THE BUSINESS OF INTERNATIONAL TRADE
Make UK, an organisation representing British manufacturers, has published a report on international trade which analyses the current state of British exports, and offers recommendations to the government on the support needed to ensure UK exports drive economic growth.
The announcement of the report's publication begins by saying that "British manufacturing companies are already major players in the global export market, with 95% of UK companies sending goods overseas, ensuring we have a manufacturing sector much larger and more powerful than it would be based solely on domestic consumption". However, the announcement goes on to say that "manufacturing needs Government to offer additional export support so companies can compete in new markets as the UK begins its new journey outside the EU".
According to Make UK's International Trade Report 2020, around 97% of UK companies export directly to the EU. With manufacturing currently contributing 53% of the UK's exports, Make UK say that "the uncertainty over future trading arrangements with the EU makes taking advantage of new export opportunities more important than ever."
Among the recommendations Make UK offer to the Department for International Trade, the organisation suggests the government needs to:
• Further develop on-the-ground support with in-market contacts, agents and other advisors with the local knowledge to help companies succeed in new markets;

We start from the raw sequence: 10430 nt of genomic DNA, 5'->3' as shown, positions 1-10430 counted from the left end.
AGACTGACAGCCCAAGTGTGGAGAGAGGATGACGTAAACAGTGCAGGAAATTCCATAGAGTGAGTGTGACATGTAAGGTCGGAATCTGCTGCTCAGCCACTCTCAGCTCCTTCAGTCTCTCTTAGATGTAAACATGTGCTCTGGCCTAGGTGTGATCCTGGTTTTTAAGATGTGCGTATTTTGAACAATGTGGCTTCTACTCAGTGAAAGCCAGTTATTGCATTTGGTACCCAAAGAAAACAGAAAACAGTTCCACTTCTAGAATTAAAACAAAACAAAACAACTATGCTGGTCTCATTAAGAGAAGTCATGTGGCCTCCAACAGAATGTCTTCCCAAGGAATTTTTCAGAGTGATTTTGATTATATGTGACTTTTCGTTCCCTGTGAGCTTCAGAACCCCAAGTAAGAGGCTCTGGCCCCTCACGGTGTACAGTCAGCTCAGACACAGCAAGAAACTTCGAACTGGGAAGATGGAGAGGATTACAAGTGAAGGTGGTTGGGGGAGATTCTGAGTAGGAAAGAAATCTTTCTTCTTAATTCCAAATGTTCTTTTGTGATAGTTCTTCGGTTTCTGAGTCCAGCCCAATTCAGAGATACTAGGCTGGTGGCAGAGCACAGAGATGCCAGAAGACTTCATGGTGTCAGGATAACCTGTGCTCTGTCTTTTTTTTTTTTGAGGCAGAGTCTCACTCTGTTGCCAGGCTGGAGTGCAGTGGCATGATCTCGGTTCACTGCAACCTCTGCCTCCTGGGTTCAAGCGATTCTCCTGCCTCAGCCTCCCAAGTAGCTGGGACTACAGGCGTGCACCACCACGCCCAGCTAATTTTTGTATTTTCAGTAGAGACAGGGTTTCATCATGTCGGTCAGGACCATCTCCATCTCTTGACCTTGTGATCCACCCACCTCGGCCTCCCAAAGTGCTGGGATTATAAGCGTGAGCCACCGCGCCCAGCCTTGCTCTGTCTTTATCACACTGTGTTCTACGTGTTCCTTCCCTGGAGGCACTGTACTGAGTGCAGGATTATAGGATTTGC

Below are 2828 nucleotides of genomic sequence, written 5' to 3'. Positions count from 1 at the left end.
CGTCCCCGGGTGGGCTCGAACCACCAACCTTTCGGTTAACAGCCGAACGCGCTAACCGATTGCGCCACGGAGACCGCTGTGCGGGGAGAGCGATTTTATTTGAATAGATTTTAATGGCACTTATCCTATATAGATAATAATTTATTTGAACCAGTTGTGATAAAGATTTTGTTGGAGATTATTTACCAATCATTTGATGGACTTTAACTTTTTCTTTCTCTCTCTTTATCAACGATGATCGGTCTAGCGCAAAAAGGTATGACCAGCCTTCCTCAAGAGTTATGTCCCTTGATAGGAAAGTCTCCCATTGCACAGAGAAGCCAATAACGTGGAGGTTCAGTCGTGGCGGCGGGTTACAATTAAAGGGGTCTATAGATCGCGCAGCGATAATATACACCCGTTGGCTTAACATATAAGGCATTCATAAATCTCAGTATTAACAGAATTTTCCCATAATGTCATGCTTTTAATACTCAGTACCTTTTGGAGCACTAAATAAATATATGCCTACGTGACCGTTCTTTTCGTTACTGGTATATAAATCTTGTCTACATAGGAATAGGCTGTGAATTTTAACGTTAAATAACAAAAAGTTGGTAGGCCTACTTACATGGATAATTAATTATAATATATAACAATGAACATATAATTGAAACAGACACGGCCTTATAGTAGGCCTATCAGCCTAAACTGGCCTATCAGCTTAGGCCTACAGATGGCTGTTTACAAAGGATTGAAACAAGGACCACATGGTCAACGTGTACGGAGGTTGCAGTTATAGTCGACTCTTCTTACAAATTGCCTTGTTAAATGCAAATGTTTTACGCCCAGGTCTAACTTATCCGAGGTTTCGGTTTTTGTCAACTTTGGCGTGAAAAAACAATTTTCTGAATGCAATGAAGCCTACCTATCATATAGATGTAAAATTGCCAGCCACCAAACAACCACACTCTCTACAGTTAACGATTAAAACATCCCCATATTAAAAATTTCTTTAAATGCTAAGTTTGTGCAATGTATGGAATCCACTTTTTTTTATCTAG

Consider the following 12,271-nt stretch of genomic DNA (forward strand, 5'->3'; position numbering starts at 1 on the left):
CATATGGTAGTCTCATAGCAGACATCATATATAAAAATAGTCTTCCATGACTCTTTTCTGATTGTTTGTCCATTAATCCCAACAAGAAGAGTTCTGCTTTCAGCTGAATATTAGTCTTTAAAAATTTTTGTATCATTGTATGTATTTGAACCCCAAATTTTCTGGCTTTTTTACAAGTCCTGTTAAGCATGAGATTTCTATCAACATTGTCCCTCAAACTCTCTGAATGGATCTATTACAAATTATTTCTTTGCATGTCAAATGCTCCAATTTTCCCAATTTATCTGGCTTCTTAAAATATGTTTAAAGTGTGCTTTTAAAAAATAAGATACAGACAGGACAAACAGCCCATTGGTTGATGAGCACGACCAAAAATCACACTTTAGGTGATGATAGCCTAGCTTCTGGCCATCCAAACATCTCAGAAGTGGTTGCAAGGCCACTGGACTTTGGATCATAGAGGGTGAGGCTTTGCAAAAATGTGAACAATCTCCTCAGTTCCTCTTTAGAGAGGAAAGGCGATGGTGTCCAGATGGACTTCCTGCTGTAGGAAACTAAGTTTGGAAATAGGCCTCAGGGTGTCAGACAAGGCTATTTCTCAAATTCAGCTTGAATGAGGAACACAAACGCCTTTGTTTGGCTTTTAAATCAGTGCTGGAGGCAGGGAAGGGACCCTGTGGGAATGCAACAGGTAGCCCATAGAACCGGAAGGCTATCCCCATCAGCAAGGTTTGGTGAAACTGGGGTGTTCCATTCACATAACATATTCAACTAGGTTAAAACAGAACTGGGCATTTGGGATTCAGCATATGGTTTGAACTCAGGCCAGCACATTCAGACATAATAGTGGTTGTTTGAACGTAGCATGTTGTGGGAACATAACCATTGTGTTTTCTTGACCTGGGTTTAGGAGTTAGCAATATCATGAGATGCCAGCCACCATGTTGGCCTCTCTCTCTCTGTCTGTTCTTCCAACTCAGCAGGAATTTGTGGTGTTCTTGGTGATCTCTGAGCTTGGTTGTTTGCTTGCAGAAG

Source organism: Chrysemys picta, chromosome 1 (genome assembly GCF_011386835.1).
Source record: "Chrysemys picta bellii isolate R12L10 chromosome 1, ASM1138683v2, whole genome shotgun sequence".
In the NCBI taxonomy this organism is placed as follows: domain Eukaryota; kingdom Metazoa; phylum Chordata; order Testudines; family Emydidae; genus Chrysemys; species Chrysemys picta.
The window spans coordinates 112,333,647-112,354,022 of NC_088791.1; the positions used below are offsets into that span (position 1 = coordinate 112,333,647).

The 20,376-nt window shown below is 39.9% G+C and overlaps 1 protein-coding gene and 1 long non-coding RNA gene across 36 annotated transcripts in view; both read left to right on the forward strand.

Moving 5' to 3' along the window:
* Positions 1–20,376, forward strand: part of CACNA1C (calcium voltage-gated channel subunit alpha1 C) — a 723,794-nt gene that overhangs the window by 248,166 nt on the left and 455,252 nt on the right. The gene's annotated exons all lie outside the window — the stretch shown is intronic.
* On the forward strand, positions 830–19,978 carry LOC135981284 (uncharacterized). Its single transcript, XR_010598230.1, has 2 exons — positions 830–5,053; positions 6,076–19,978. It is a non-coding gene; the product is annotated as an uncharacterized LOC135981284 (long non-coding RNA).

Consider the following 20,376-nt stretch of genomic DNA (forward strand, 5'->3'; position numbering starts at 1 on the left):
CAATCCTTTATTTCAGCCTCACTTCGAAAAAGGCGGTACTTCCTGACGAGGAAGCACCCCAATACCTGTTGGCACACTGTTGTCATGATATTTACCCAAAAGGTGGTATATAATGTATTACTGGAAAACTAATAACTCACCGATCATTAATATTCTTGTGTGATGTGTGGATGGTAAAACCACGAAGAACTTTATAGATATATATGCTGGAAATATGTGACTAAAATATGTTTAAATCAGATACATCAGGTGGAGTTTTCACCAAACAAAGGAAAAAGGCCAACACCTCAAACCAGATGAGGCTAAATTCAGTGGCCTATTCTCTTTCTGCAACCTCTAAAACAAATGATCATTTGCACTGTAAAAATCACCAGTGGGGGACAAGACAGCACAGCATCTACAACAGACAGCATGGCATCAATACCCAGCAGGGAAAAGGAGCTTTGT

• Establish a database of overseas companies in target countries to enable effective market research for manufacturers;
• Boost skills base through the introduction of a financial package for exporters to improve technical capability and provide grants and practical support to assist exporters attending trade shows and similar events overseas;
• and develop a national guidance website for business covering all destinations UK manufacturers send their workers in order to service products for customers.
Discussing the Report, Make UK's CEO, Stephen Phipson, said that "British manufacturers have always exported their high quality goods around the world and the new trade deals which are currently being negotiated should open up a myriad of opportunities. But making sure smaller businesses, which are often the most innovative, are able to take advantage of these new opportunities will be vital if we are to fully maximise the potential trade benefits. This means bespoke support which is simple to understand and easy to obtain, helping them to access true experts on the ground with the right local knowledge."
Mr Phipson went on to add that "Government must look to build a structure of reliable advice with a database of overseas companies in each country to help manufacturers make those first steps effectively, allowing them to carry out effective market research to make considered decisions. This should sit alongside a financial package to boost skills base for exporters to improve technical capability."
To read the full International Trade Report 2020 from Make UK, go to www.makeuk.org/insights/reports/international-trade-report-2020
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